Masterpiece Monday: 5 Classics I Will Never Read

Last week I discussed the five classic novels that I really want to read, and I’m happy to say that I’m making a dent on that list. I finished Francesca Segal’s The Innocents, and now I’ve moved on to Kafka’s The Trial. I haven’t read enough to make an opinion yet, but keep a look out for my review of The Innocents this week.

Today I want us to be completely honest. We all love books–there’s no denying that–but let’s face it, we don’t love all books. There are stories so bad that we wouldn’t touch them with a fifty foot pole. Most of these stories are easy to mock, like 50 Shades of Grey, but what happens when the literary world has dubbed them as masterpieces? Do we still voice our hatred or bury it deep down to avoid offending the literati?

Well, I’m not afraid of speaking my mind, so without further delay, these are the five classics I will never read, unless bribed or under threat of torture:

1. Moby Dick by Herman Melville (1851): I have disliked Melville ever since I read his short stories “Bartleby the Scrivener” and “Benito Cereno.” His writing is so dull and dry that I cannot imagine being able to read an entire novel about a man hunting a whale. I’m sure under the surface there’s some wonderful symbolism, but the surface makes me want to fall asleep. How can this guy have been neighbors with Nathaniel Hawthorne? That’s like saying Kristen Stewart lives next to Meryl Streep. They may both be in the same profession, but they might as well be on different planets. Call me Ishmael? Call me never.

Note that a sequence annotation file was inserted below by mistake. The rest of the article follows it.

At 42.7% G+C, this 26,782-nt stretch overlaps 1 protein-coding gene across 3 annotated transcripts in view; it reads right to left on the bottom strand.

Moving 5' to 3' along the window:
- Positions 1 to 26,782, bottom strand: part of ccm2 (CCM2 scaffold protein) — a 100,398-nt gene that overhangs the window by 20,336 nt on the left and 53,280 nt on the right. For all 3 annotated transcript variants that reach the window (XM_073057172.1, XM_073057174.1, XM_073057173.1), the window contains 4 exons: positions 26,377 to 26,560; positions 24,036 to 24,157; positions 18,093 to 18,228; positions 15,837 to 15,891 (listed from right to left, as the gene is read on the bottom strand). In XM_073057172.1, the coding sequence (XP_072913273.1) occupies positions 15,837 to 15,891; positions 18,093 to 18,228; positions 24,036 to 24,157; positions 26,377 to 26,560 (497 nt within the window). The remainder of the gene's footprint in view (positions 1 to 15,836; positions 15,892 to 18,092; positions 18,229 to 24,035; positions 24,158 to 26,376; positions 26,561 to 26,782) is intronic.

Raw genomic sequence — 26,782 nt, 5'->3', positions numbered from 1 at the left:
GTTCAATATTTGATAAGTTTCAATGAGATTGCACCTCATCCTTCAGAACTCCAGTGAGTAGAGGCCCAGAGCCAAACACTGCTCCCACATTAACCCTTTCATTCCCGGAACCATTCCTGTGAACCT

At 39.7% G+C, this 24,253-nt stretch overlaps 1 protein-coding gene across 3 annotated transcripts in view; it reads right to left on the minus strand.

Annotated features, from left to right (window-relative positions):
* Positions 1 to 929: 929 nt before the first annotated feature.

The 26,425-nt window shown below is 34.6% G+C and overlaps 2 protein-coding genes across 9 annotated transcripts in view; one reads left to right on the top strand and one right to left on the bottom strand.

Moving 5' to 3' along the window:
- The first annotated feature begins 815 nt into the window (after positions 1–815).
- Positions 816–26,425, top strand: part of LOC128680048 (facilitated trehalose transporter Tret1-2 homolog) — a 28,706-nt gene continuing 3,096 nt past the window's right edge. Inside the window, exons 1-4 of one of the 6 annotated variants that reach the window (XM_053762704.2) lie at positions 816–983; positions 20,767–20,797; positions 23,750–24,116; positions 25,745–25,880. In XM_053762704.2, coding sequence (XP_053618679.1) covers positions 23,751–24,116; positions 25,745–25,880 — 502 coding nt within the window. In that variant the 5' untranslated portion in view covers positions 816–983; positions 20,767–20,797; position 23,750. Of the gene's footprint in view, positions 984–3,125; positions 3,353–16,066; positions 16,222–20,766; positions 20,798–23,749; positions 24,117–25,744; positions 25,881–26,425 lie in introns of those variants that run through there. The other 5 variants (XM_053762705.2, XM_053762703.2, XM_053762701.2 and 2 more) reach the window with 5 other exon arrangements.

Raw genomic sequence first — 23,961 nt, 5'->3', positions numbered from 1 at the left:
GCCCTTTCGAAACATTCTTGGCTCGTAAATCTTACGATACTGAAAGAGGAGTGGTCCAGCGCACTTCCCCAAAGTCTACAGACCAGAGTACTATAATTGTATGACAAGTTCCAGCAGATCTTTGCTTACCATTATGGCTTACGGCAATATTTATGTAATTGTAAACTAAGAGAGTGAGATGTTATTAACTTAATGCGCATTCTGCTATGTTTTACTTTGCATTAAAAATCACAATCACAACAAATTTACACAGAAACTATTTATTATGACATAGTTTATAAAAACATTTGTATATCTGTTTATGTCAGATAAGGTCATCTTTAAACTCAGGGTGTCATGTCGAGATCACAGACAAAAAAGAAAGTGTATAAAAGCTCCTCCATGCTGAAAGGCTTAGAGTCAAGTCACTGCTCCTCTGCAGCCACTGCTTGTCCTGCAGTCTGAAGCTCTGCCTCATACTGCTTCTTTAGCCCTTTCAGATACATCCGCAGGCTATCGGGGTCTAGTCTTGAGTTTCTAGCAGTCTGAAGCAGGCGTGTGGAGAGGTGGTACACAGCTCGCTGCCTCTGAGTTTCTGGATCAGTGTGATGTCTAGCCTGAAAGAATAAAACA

2. The Sound and the Fury by William Faulkner (1929): I’ve stated many times before that my least favorite writing style has to be stream of consciousness, of which Faulkner is king. If it wasn’t for Sparknotes, I would never have finished his Intruder in the Dust. It was such a frustrating reading experience that I swore off Faulkner forever. If I wanted to read insanely long, incoherent sentences which ramble about nothing of significance, I would work in politics.

3. Mrs. Dalloway by Virginia Woolf (1925): I wish that I liked Woolf, because I think she lived a fascinating life. Nicole Kidman played her beautifully in the film adaptation of Michael Cunningham’s The Hours. But I have never been so bored as when I read her novel To the Lighthouse. Almost nothing happens. The characters want to go to the lighthouse, but put it off for decades. By the time they go, some have died and it’s just not the same. I’m surprised that Woolf and Faulkner weren’t partners in a writing workshop, because Woolf’s stream of consciousness is just as bad.

4. A Christmas Carol by Charles Dickens (1843): This has to be the most overdone, cliché story of all time. Seriously, check out this Wikipedia page; it’s mind-boggling. I dislike most Christmas stories in general for being sappy lessons about morality and childhood innocence, but this one takes the cake. We get it: Scrooge is a humbug, and the three ghosts of his past, present, and future fill his heart with Christmas spirit. Excuse the Valley Girl reference, but gag me with a spoon. Dickens himself doesn’t suck, because I loved A Tale of Two Cities, but if A Christmas Carol was never adapted again, I think the world would be a better place.